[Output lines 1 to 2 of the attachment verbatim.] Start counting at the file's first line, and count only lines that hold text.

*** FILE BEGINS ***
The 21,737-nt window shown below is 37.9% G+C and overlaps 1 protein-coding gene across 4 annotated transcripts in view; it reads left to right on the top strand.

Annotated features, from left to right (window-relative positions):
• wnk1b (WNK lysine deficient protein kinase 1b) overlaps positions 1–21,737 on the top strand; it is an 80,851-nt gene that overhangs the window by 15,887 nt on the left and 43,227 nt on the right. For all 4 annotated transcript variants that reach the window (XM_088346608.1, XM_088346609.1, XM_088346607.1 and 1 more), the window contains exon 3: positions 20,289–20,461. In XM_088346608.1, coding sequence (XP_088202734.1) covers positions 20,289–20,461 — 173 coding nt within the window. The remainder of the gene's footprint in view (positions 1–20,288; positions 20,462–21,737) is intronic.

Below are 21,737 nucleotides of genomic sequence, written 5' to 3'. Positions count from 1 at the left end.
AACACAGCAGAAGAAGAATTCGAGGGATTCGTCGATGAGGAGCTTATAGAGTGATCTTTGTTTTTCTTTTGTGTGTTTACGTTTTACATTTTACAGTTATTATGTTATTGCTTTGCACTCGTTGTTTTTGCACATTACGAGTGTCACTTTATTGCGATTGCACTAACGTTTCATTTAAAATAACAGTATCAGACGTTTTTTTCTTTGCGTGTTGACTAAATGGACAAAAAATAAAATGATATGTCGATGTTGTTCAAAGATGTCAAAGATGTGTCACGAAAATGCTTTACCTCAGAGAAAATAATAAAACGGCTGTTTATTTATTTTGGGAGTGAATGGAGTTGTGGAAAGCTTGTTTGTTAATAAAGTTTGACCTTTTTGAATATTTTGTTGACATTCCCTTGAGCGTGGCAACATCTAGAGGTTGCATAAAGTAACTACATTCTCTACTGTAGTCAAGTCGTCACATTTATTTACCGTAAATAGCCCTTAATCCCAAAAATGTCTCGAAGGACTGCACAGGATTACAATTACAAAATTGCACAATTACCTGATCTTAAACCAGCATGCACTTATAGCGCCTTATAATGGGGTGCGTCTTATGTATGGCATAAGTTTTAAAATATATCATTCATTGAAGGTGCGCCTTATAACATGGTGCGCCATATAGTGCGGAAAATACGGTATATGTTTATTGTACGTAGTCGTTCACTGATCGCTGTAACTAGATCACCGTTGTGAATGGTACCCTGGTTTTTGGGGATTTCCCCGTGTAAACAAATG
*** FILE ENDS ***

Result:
The 21,737-nt window shown below is 37.9% G+C and overlaps 1 protein-coding gene across 4 annotated transcripts in view; it reads left to right on the top strand.

Annotated features, from left to right (window-relative positions):